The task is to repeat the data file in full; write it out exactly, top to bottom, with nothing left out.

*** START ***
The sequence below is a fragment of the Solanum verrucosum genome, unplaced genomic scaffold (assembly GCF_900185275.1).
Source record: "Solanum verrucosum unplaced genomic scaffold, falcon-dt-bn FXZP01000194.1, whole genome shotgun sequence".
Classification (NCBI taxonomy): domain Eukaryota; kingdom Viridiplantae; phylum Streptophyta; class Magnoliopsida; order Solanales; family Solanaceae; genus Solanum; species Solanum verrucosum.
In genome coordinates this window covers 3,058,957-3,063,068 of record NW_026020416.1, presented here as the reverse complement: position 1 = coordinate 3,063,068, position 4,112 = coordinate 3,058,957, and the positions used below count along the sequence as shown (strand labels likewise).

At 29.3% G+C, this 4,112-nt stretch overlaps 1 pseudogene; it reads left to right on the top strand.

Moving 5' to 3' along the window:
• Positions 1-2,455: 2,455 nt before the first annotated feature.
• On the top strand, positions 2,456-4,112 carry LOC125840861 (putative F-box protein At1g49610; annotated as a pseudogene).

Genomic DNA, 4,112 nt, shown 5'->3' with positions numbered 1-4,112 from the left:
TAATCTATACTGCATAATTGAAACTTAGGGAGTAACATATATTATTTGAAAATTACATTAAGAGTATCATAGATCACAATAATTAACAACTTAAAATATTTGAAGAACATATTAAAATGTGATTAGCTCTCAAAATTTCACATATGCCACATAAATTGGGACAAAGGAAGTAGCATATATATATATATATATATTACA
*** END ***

The sequence below is a fragment of the Solanum verrucosum genome, unplaced genomic scaffold (assembly GCF_900185275.1).
Source record: "Solanum verrucosum unplaced genomic scaffold, falcon-dt-bn FXZP01000194.1, whole genome shotgun sequence".
Classification (NCBI taxonomy): domain Eukaryota; kingdom Viridiplantae; phylum Streptophyta; class Magnoliopsida; order Solanales; family Solanaceae; genus Solanum; species Solanum verrucosum.
In genome coordinates this window covers 3,058,957-3,063,068 of record NW_026020416.1, presented here as the reverse complement: position 1 = coordinate 3,063,068, position 4,112 = coordinate 3,058,957, and the positions used below count along the sequence as shown (strand labels likewise).

At 29.3% G+C, this 4,112-nt stretch overlaps 1 pseudogene; it reads left to right on the top strand.

Moving 5' to 3' along the window:
• Positions 1-2,455: 2,455 nt before the first annotated feature.
• On the top strand, positions 2,456-4,112 carry LOC125840861 (putative F-box protein At1g49610; annotated as a pseudogene).

Genomic DNA, 4,112 nt, shown 5'->3' with positions numbered 1-4,112 from the left:
TAATCTATACTGCATAATTGAAACTTAGGGAGTAACATATATTATTTGAAAATTACATTAAGAGTATCATAGATCACAATAATTAACAACTTAAAATATTTGAAGAACATATTAAAATGTGATTAGCTCTCAAAATTTCACATATGCCACATAAATTGGGACAAAGGAAGTAGCATATATATATATATATATATTACA